Lilith Evolved: Writing Midrash
In this Go and Learn, guide, we explore the notion of midrash and highlight "The Coming of Lilith" by theologian Judith Plaskow as an example of how contemporary Jewish feminists have created their own midrashim—retellings of biblical stories—in order to incorporate women's viewpoints into the traditional texts of Judaism. In writing their own versions of these texts, Plaskow and her peers have made Judaism more inclusive of the voices and perspectives of all people who engage in its teachings.
- Midrashim are retellings of biblical stories that were written to help address problems or holes in the text.
- The women's movement and Jewish feminists were central to the transformation of midrash into a form of interpretation and commentary used not only by rabbis but also by “ordinary” Jews.
- Having women’s perspectives on traditional Jewish texts makes Judaism more inclusive for everyone.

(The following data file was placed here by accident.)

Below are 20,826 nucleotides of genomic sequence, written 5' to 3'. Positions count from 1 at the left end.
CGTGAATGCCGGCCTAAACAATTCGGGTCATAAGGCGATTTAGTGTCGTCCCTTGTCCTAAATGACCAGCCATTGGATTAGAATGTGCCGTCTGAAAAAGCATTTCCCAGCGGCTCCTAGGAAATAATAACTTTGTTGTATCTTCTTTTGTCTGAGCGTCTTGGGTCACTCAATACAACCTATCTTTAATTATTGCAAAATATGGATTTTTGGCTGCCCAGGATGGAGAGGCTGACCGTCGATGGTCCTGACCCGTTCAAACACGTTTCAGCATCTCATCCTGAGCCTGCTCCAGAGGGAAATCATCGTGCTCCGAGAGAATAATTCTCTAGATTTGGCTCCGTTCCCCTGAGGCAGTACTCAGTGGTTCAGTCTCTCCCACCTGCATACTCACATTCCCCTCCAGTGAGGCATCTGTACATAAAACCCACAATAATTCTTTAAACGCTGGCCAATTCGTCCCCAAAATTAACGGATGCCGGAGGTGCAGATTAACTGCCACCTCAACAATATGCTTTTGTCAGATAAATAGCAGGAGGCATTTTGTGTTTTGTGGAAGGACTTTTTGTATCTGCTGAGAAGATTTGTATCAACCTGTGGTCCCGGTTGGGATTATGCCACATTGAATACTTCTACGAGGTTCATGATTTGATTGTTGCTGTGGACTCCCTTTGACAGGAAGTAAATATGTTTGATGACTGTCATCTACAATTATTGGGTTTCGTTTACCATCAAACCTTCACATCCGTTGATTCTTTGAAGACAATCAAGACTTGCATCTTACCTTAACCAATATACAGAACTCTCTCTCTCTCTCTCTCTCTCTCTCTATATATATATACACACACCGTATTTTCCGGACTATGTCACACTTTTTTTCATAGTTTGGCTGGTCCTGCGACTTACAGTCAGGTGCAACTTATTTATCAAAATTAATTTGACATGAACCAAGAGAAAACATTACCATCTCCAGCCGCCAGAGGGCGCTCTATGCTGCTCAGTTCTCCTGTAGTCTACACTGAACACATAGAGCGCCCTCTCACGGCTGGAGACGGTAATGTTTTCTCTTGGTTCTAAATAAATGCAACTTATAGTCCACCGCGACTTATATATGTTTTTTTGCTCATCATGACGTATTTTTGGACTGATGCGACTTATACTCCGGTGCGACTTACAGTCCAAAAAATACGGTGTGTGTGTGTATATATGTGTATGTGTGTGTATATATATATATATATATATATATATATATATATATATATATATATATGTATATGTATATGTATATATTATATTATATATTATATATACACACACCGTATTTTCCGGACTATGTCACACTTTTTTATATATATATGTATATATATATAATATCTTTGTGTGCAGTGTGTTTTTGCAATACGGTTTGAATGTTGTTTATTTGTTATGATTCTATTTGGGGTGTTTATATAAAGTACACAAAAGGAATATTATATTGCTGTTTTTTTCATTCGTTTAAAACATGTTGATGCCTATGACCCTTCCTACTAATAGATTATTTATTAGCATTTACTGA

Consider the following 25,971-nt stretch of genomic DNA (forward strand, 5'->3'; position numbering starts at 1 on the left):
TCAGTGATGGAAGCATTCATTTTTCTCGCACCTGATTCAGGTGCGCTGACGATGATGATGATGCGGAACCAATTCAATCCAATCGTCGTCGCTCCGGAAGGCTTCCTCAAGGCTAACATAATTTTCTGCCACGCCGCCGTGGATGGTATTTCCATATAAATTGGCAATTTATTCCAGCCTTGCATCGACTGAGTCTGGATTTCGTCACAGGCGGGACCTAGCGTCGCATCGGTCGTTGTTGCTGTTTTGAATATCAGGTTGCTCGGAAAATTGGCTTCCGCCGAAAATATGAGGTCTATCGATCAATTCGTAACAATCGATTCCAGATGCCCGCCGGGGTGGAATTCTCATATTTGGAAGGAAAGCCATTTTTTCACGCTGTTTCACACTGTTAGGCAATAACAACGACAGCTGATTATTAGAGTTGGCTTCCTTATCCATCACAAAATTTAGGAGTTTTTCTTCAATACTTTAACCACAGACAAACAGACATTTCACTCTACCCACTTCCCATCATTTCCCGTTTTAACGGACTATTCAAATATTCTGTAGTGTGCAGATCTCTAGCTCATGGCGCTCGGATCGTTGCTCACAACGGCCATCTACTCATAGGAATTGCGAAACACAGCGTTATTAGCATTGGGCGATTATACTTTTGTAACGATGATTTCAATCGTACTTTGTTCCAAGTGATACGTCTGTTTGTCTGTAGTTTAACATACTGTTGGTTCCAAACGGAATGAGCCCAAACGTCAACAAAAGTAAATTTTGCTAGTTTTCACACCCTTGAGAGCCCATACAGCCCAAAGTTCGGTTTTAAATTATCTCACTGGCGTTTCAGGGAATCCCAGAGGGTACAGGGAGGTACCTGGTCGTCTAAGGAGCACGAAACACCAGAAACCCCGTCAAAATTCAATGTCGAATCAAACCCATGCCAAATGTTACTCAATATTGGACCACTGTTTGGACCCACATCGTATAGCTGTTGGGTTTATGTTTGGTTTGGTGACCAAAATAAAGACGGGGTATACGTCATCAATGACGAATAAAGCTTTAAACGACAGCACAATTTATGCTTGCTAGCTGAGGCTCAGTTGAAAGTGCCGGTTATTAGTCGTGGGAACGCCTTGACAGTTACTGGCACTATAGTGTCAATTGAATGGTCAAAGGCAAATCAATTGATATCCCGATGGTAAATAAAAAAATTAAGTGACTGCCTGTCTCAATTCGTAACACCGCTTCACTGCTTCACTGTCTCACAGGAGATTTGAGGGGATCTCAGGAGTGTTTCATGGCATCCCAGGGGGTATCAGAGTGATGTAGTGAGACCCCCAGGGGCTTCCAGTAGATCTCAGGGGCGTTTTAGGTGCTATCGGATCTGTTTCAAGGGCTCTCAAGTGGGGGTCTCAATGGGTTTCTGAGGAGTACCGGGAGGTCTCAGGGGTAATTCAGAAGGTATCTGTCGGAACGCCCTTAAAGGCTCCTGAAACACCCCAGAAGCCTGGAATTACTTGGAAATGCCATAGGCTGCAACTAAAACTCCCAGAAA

- Why is it important that we have women’s perspectives on traditional Jewish texts?
- How did Judith Plaskow’s midrash about Lilith differ from the original and why are these differences important?
- For youth:
Lilith Stories: Exploring and Writing Midrashim
- For family/congregational education:
Telling Stories, Discovering Midrash, and Learning about Lilith
- For adults:
The Faces of Lilith: Finding Your Own Voice in Midrash
How to cite this page
Jewish Women's Archive. "Lilith Evolved: Writing Midrash." (Viewed on June 4, 2020) <https://jwa.org/teach/golearn/sep07>.